[lbo-talk] Class nature of the state (Was: Socialist modelling)

c b cb31450 at gmail.com
Fri Dec 30 08:01:49 PST 2011

Somebody Somebody . Somebody: There's no need to invoke American exceptionalism to note that the trajectory of the U.S. economy is not necessarily the same as for other Western nations. It's true - about 2/3rds of OECD nations have had increased inequality over the last generation. That still lives major nations like Spain and France that have either seen significant reductions in their Gini coefficients or have seen their levels of inequality flat-line in the last generation.

And then we have Latin American countries where, if we can speak of a regional trend in levels of inequality, it has been a decline and not an increase in income disparities. Big countries like Mexico and Brazil have seen their Gini coefficients go down in the past decade and more. So much for the notion that globalization has to mean increased inequality and the immiseration of the working class.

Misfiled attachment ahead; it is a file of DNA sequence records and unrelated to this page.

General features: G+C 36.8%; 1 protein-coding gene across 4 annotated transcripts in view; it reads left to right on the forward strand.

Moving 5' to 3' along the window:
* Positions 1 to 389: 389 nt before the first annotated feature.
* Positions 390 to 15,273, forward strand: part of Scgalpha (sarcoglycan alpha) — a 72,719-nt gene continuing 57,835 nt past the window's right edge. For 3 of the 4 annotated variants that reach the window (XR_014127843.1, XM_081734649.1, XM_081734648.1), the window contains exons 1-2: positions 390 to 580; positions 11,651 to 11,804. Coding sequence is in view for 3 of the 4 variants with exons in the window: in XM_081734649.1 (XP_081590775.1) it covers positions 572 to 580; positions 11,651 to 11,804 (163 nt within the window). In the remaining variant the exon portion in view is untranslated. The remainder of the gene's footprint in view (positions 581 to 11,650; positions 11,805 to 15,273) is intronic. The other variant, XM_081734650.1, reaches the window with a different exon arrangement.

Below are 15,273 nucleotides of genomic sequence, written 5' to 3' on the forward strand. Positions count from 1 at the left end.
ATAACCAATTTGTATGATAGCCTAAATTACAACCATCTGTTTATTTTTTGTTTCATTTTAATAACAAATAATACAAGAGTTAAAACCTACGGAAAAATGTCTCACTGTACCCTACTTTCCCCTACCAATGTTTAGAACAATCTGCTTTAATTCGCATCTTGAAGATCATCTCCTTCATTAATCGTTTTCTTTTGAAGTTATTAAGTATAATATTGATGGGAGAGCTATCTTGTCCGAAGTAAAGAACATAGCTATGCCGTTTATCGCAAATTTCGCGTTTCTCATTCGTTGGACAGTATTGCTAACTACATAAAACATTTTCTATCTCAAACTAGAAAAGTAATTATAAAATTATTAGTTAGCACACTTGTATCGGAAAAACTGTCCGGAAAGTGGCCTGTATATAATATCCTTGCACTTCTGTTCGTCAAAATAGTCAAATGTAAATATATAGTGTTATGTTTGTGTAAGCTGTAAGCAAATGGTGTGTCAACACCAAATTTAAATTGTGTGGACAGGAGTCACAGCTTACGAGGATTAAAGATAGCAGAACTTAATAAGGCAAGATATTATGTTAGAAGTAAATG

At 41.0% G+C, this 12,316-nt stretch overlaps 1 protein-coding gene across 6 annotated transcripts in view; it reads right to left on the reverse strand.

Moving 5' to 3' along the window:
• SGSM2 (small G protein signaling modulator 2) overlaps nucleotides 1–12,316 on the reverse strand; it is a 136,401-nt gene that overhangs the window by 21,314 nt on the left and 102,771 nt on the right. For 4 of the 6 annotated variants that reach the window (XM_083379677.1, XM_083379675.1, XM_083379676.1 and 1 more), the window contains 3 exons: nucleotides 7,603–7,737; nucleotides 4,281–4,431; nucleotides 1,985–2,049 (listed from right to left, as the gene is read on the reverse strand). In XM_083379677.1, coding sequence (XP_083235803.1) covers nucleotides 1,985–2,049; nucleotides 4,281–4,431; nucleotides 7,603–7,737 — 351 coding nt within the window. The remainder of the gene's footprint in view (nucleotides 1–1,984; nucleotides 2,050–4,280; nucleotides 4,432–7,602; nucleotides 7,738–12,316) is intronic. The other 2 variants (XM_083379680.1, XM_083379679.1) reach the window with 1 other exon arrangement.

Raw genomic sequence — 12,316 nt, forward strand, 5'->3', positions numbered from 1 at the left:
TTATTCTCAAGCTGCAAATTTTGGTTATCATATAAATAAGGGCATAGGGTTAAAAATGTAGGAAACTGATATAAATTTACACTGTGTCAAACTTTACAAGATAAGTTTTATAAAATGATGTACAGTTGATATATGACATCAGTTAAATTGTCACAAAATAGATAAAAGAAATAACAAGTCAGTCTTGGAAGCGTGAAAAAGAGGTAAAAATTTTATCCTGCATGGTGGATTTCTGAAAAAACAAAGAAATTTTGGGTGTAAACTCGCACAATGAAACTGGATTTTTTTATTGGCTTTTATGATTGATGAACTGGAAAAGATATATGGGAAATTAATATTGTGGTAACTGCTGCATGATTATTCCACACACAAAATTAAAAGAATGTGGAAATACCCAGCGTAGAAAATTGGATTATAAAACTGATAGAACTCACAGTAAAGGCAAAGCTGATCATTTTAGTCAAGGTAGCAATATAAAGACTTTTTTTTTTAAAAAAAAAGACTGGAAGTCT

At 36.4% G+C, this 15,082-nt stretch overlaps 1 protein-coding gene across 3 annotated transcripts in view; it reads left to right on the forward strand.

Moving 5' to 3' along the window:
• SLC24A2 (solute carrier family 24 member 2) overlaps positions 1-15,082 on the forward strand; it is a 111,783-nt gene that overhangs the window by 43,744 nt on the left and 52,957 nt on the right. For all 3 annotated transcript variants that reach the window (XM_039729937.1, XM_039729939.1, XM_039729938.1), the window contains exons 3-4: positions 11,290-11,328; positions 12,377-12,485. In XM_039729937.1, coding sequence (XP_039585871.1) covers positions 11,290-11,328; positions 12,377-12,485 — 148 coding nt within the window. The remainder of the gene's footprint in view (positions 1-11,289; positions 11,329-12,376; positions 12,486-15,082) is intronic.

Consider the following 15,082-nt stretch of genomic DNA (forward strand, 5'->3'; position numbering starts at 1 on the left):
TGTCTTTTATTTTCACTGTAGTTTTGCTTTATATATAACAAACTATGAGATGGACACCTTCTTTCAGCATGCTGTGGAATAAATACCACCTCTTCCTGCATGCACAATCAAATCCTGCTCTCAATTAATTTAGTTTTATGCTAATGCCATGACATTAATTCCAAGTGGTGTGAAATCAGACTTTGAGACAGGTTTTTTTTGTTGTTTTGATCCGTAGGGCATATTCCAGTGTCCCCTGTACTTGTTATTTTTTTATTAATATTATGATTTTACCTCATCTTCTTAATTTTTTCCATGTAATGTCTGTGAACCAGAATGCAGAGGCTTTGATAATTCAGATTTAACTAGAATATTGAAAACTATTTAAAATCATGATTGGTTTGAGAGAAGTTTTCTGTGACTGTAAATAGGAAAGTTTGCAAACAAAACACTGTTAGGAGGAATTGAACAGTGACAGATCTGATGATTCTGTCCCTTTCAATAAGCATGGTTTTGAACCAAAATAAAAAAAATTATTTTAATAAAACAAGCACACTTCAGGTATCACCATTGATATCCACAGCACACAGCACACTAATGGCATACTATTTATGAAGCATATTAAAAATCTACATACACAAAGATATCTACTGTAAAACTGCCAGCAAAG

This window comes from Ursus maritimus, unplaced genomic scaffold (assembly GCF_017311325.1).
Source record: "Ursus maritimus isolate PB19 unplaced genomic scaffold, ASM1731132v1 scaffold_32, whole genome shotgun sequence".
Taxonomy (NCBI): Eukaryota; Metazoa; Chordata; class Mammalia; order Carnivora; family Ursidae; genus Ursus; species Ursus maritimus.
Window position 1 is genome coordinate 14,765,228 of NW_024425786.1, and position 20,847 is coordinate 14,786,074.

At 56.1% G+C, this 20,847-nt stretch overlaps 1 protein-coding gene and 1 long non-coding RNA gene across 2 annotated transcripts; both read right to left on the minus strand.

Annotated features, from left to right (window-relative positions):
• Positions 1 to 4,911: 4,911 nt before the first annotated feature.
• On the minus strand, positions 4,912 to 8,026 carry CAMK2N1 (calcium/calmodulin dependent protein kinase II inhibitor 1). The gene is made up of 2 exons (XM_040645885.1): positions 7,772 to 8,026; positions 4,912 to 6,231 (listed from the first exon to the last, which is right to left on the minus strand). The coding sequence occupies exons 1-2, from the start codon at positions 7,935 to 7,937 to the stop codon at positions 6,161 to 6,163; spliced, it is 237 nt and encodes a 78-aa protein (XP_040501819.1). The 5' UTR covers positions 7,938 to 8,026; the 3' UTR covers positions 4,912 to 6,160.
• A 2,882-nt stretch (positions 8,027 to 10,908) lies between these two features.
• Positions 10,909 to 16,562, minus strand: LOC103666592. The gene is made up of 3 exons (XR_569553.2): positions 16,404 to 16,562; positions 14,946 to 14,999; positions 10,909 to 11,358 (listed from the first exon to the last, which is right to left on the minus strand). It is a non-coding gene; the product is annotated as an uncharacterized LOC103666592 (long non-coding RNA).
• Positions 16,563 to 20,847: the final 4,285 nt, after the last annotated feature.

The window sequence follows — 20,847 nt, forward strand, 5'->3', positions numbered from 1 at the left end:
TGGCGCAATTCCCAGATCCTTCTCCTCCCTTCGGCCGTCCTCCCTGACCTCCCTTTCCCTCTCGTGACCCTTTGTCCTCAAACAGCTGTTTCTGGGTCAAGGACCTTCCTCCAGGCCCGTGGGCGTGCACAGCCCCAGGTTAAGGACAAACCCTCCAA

The irony here is that some Marxists have imbibed the propaganda of neo-liberals that there is no alternative to the weakening of the bargaining power of the working class and to increased inequality as a result of cross-border labor arbitrage. But when we peer past truisms and bland generalities about class and capitalism, we see this is not always the case.


CB: What are the levels of inequality ? 1% own 20 of all wealth ? Is capitalism ok in the long run afterall ? No need for world socialism ?

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